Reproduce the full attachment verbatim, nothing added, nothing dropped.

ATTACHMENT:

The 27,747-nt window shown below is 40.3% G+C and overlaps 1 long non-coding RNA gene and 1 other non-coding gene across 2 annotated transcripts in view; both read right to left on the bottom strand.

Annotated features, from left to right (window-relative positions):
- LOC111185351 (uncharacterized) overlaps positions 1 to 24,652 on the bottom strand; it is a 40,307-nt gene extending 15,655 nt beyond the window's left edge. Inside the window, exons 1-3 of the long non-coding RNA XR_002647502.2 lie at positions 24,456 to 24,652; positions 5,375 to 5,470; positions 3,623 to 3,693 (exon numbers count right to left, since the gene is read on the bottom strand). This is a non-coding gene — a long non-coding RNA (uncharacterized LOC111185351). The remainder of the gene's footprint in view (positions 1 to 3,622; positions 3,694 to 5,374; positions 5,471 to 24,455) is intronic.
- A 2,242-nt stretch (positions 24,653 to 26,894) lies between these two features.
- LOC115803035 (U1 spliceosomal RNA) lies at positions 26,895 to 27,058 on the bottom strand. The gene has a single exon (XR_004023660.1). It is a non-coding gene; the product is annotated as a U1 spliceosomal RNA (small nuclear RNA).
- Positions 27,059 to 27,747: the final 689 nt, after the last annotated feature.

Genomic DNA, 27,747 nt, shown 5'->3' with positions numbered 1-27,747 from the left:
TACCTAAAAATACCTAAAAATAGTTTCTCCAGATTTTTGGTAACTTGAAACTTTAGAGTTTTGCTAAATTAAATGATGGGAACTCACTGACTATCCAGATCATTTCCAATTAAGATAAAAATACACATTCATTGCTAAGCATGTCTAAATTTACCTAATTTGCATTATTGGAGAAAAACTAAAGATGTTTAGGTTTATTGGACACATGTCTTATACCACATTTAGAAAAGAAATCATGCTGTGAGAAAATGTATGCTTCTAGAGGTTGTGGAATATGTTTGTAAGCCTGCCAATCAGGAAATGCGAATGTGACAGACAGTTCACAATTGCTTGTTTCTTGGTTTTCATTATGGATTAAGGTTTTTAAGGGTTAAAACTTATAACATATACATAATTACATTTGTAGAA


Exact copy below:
The 27,747-nt window shown below is 40.3% G+C and overlaps 1 long non-coding RNA gene and 1 other non-coding gene across 2 annotated transcripts in view; both read right to left on the bottom strand.

Annotated features, from left to right (window-relative positions):
- LOC111185351 (uncharacterized) overlaps positions 1 to 24,652 on the bottom strand; it is a 40,307-nt gene extending 15,655 nt beyond the window's left edge. Inside the window, exons 1-3 of the long non-coding RNA XR_002647502.2 lie at positions 24,456 to 24,652; positions 5,375 to 5,470; positions 3,623 to 3,693 (exon numbers count right to left, since the gene is read on the bottom strand). This is a non-coding gene — a long non-coding RNA (uncharacterized LOC111185351). The remainder of the gene's footprint in view (positions 1 to 3,622; positions 3,694 to 5,374; positions 5,471 to 24,455) is intronic.
- A 2,242-nt stretch (positions 24,653 to 26,894) lies between these two features.
- LOC115803035 (U1 spliceosomal RNA) lies at positions 26,895 to 27,058 on the bottom strand. The gene has a single exon (XR_004023660.1). It is a non-coding gene; the product is annotated as a U1 spliceosomal RNA (small nuclear RNA).
- Positions 27,059 to 27,747: the final 689 nt, after the last annotated feature.

Genomic DNA, 27,747 nt, shown 5'->3' with positions numbered 1-27,747 from the left:
TACCTAAAAATACCTAAAAATAGTTTCTCCAGATTTTTGGTAACTTGAAACTTTAGAGTTTTGCTAAATTAAATGATGGGAACTCACTGACTATCCAGATCATTTCCAATTAAGATAAAAATACACATTCATTGCTAAGCATGTCTAAATTTACCTAATTTGCATTATTGGAGAAAAACTAAAGATGTTTAGGTTTATTGGACACATGTCTTATACCACATTTAGAAAAGAAATCATGCTGTGAGAAAATGTATGCTTCTAGAGGTTGTGGAATATGTTTGTAAGCCTGCCAATCAGGAAATGCGAATGTGACAGACAGTTCACAATTGCTTGTTTCTTGGTTTTCATTATGGATTAAGGTTTTTAAGGGTTAAAACTTATAACATATACATAATTACATTTGTAGAA